Happiness is expensive, college is expensive. Coincidence? I think not. Image from Haven.

Happiness is expensive, college is expensive. Coincidence? I think not.
Image from Haven.

Parents, guidance counselors, random family members, online sources, pretty much everyone says the same thing: pick the school with the best financial deal. You don’t want mountains and mountains of student loans looming over you when you graduate. In this day and age, there is no guarantee that you’ll have a job after college and no guarantee that you’ll be in a position to pay off those loans. And you don’t want to be paying college off until you die. And then there is grad school to think about. All of these things are true. It’s good that everyone says these things because 18-year-olds aren’t exactly known for their financial responsibility or expertise. They are important things to think about.

However, it is also true that you need to think about your happiness. It’s easy to think that you’ll be happy at any school you go to, but if you have a gut feeling in favor of or strongly against one of your college options, it is very important to listen to that. It’s important to be logical whenever you’re dealing with money, but the big college decision also has to have some heart behind it. When it comes to where you’ll be spending the next four years of your life, happiness may have a price. If you find yourself forced to choose between the school of best fit and the school of best aid, here are some things to think about when weighing the pros and cons.

How big is the difference in cost?

You don’t want to be 250k in debt when you’re 22 years old. On graduation day, you don’t want your cap and gown to be weighed down by the debt collectors who have already attached themselves to your ankles. So if you get little to no aid from your top-choice and a lot more from another school, unfortunately, you’re probably going to have to suck it up and go to the other school. But if the difference is “just” a couple of thousand of dollars, the extra loans might be worth it if you honestly feel like this school will be much more of a home to you than anywhere else. It’s easy to get caught up in trying to save every dollar you can, and that’s not a bad quality to have, but if you end up miserable at a school that you chose purely based on financial aid, you’ll be cursing yourself for being so cheap.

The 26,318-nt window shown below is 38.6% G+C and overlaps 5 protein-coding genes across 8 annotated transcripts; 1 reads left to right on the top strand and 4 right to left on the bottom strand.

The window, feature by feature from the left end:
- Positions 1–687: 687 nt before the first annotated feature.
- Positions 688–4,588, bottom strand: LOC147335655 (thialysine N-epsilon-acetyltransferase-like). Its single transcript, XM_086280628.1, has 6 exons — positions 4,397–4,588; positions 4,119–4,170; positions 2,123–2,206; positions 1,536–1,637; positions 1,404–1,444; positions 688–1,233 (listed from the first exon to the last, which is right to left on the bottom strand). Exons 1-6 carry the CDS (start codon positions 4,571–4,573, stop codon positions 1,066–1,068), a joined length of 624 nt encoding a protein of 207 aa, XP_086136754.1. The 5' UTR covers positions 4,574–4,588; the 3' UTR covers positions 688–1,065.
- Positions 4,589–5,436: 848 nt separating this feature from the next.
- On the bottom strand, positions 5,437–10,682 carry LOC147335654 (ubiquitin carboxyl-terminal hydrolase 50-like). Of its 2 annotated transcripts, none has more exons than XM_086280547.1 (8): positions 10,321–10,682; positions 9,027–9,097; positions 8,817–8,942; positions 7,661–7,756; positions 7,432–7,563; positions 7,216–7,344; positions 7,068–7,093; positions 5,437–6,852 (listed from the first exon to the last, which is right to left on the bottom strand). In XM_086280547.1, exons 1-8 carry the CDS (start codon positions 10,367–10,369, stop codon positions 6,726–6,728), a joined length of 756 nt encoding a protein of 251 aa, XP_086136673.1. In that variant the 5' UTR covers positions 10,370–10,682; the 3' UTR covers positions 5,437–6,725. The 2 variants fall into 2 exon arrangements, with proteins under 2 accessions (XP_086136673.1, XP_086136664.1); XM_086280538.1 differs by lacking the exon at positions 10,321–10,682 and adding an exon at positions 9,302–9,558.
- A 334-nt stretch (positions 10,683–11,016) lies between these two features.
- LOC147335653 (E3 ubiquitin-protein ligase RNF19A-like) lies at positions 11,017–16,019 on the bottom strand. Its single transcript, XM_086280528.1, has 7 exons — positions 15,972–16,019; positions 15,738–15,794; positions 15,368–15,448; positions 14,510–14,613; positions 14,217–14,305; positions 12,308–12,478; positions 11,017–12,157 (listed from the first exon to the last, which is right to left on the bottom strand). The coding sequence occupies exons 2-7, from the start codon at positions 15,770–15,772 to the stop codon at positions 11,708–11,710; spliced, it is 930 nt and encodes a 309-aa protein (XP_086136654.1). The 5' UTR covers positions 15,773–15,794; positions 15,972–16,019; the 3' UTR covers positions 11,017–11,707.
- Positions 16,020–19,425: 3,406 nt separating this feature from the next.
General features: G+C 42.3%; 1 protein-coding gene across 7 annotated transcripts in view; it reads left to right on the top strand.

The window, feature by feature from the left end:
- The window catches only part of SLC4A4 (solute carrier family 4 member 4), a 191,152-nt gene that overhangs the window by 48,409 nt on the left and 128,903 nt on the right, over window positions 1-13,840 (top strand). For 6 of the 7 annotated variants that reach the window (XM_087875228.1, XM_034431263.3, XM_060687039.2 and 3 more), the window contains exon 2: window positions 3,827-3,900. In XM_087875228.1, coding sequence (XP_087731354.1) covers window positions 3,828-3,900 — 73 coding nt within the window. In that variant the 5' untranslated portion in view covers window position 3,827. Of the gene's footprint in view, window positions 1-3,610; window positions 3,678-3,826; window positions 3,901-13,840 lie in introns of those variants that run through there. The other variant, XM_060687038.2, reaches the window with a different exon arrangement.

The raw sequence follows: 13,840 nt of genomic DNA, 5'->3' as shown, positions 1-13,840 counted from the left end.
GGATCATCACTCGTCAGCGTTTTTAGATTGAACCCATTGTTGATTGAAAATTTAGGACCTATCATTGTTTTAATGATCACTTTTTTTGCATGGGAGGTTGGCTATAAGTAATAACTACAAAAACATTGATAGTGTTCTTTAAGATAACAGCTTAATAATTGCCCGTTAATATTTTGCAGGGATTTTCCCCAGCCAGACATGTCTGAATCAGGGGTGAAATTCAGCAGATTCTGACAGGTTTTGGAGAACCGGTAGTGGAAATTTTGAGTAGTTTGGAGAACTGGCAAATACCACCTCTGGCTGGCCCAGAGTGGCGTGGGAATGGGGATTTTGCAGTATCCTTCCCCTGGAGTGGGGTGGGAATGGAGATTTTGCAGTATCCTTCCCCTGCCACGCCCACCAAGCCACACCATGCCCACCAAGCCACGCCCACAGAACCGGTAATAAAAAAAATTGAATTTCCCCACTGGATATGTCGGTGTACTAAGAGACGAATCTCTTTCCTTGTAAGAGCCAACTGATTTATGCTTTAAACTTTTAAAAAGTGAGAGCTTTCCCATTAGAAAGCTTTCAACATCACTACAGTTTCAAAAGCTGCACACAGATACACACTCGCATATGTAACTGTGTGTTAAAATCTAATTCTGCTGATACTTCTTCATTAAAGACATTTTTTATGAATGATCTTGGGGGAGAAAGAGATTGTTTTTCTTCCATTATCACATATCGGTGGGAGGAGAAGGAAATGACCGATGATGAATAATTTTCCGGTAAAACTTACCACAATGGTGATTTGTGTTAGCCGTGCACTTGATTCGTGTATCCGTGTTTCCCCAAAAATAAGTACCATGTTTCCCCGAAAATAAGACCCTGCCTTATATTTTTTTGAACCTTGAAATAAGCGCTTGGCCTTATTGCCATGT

Where would the extra money come from?

Are you going to have to take out private loans to afford the other school? Are your grandparents offering a personal, interest-free loan? Or is a matter of taking out federal loans or no loans at all? Private loans are scary. Government loans are scary too, but there are generally more options for forbearance and loan forgiveness with them. They also have lower interest rates typically. If your grandparents are loaning you money, chances are you won’t get in too much trouble for missing a payment or needing to wait a few years until you start to pay them back.

If you can make your top-choice school work without literally selling your soul, then my advice is to do that. Of course it’s the dream to graduate from school without owing money, but you worked really hard in high school and on all those applications so that you could have at least a moderately enjoyable college experience, and that’s worth the money.

How do you really feel?

Be honest with yourself. Do you just know that the school with the full ride is not the place for you? Did the campus visit leave an absolutely disgusting taste in your mouth? When it comes down to it, you aren’t going to be able to get much out of your education if you are at a school that simply does not fit you. If there were two pairs of shoes and one was three sizes too small and the other was your size but cost twenty bucks more, which would you buy? Well, maybe you’d just go to a shoe store that didn’t price different shoe sizes differently, but if that weren’t an option, you’d buy the proper fit. And that’s really what a misfit school feels like. You can deal with it, but you aren’t comfortable and you aren’t really able to fully integrate into your environment. It’s always tempting to pick the better deal.

In the grocery store, we buy the cheap peanut butter because it tastes the same as Skippy, but at a fraction of the price. Colleges aren’t like this. There are so many different schools with different personalities that are each very right and very wrong for certain people. Don’t ignore that. If your gut is telling you something, listen. It’s worth it. If it’s at all possible, figure out the financial issues and go where you really want to go. Invest in yourself and trust that being somewhere you want to be will pay off in the end.

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the author

Kathleen is a Northern California native and incoming freshman at Washington & Lee University. She spends much of her free time obsessing over the future (not in a crystal ball way) and making plans to visit as many countries as humanly possible throughout her four years of college. She loves her dog Morton, Grey's Anatomy, and money. One day she hopes to become the perfect mix of Cristina Yang, Mindy Kaling, April Kepner, and Amy Poehler. Until then you can find her crying over how exciting life is and retaking the Myer's Briggs Test to make sure she really is ENTJ.

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